June 9, 2013

Uborka’s Got Style: Can porn be ethical?

Mike asked, “Is it ethically possible to enjoy pornography, without feeling guilt at the attendant exploitation? Asking for a friend, of course…”

The short answer is yes. But, of course, it depends on the type of porn you are enjoying. It might surprise you to know that I’m not an expert in pornography – nowhere near, in fact. I have watched very little porn compared to many people I know and, to be perfectly honest, wouldn’t really know where to start looking for it online without some friendly guidance. However, there are always expert voices to be found on any subject, so I shall point you in the direction of a couple of interesting articles I found whilst researching my reply to you. Kitty Stryker wrote an interesting piece for The Huffington Post last year on what constitutes ethically produced pornography.

When I’ve personally been called upon to describe what the phrase “ethical porn” means to me, I’ve talked about pornography produced with the pleasure of the participants in mind; porn that does not depend on male-gaze shooting techniques; porn that shows diversity in body types, gender identities, and sexual orientation; porn that allows the performers to have a say in how the action progresses and what happens. How is the porn shot? Are the performers seen as people needing to be aroused, or just as permanently ready genitals? Is safer sex used? Do you see barriers put into place on camera, or negotiation/consent discussed? Is there use of sex toys that are high-quality, body-safe, and sterile? Does the sexual interaction end with the “money shot,” or do they keep going or snuggle or kiss?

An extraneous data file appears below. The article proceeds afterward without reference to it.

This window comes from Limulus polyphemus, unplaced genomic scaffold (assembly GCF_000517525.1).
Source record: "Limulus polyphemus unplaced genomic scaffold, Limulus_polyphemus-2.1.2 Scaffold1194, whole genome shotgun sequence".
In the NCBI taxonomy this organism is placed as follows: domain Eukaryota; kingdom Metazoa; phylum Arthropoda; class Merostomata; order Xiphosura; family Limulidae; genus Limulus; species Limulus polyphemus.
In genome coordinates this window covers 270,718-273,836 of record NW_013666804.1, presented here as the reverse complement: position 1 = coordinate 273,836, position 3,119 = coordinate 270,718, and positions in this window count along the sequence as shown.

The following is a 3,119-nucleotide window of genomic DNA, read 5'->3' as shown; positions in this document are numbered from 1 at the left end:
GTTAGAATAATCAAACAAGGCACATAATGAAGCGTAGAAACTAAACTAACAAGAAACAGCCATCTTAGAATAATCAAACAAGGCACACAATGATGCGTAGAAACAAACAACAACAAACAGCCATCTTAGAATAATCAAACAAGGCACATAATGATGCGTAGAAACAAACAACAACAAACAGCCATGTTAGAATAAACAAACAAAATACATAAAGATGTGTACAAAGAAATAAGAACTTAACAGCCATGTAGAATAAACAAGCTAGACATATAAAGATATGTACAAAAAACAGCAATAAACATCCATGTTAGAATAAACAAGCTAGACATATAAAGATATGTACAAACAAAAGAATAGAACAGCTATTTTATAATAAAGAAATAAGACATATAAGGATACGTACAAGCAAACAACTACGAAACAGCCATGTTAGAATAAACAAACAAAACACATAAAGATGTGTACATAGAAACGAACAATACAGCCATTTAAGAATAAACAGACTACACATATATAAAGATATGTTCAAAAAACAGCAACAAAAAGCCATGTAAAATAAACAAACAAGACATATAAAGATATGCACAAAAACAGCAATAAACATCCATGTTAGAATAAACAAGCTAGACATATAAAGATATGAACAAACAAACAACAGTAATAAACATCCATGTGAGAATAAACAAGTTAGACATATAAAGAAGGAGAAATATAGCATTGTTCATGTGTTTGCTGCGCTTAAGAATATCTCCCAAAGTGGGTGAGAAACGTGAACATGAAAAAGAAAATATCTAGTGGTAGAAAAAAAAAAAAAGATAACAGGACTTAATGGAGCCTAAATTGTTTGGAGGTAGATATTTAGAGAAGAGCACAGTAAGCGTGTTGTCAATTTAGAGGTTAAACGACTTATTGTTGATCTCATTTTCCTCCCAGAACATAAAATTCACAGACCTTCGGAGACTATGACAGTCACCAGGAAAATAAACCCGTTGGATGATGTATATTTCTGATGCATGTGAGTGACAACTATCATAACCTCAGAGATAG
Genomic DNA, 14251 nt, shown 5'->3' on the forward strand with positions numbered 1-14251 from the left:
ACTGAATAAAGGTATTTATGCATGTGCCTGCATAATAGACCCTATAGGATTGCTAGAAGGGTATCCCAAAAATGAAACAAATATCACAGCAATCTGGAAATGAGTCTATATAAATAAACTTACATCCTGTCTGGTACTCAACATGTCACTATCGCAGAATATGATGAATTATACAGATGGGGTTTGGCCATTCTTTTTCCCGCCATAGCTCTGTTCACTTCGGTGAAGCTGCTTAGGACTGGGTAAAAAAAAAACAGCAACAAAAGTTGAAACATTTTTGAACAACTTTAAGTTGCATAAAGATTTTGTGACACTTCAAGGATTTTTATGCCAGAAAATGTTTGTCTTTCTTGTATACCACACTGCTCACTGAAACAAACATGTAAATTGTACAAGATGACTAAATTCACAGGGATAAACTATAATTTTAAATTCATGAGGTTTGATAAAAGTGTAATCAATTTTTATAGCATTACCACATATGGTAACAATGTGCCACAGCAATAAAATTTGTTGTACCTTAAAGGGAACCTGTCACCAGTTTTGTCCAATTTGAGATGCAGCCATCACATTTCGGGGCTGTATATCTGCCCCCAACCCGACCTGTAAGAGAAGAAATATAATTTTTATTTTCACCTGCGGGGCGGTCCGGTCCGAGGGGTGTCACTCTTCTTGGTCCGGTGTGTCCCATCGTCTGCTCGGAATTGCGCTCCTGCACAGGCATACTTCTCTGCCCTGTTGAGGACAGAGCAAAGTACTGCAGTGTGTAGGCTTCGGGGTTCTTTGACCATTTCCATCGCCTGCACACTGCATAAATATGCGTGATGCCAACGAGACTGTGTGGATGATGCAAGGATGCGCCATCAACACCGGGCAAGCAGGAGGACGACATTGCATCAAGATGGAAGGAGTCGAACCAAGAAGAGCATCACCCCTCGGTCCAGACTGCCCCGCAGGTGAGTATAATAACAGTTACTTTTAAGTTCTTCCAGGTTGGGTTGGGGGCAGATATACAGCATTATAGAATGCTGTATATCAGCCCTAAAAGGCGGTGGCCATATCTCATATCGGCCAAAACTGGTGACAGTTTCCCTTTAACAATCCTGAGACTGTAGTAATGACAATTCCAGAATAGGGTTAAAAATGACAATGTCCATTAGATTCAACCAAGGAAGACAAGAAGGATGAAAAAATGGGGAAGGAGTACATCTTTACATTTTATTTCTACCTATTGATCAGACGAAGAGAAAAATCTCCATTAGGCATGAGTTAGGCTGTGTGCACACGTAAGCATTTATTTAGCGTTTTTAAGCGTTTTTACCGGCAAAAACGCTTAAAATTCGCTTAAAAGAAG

Of course, that’s from a feminist woman’s perspective and so relates to porn which involves women in some way but, even so, it would seem that there are many producers out there trying to do something a bit different these days. Some companies producing porn claim to do so in an ethical way. For example, Crash Pad Series declares itself to be home to authentic queer sexuality. San Francisco powerhouse Kink.com says it respects its performers’ boundaries and safety, so Ezra Crane decided to find out firsthand by signing up to be an extra in one of their shoots, and then writing about it for XO Jane. He explains:

I think the pre and post-show interviews Princess Donna runs with the models are absolutely important to humanizing Public Disgrace. They establish context for the shoot and show the models as real people and not sex objects (even if they get used as such in the movies). “You are about to watch someone’s sex fantasy acted out in a safe and controlled setting,” they tell the viewer.

It’s not all slick big budget productions in the world of ethical porn though. In fact it’s very rarely as mainstream looking (style, not content!) as Kink.com’s videos. There is real world sex to be found too. In 2009, Cindy Gallop spoke at TED about how hardcore pornography had affected the way young men viewed sex. Since then, she has launched an adult social enterprise called MakeLoveNotPorn.tv where real people – of any age, gender, or sexual orientation – can submit their own videos and receive some of the profits the site makes from ‘rentals’. That’s probably about as ethical as you can get, right? She gave a fascinating and inspirational talk about it at this year’s Eroticon conference for sex bloggers and erotica writers, which I attended, and I really do admire her for trying to do something so wonderfully different. When I get some time, I might check out some of the videos. For research purposes, of course.

Lori Smith

3 thoughts on “Uborka’s Got Style: Can porn be ethical?

  1. Very interesting, and thanks for doing the research. I think I once met some “ethical” pornographers in Amsterdam; a share of their profits was donated to the Free Tibet campaign. They seemed happy, sorted and non-exploitative, yet utterly filthy minded at the same time. I couldn’t argue with their life choices!

  2. “happy, sorted and non-exploitative, yet utterly filthy minded at the same time” – sounds like my kind of people 🙂

  3. I’d like to think that describes me, too, though my chosen charity is different 😉

    I spotted this being tweeted by Zoe One Track the other day. [Looking for a friend, obv]

Leave a Reply

Your email address will not be published.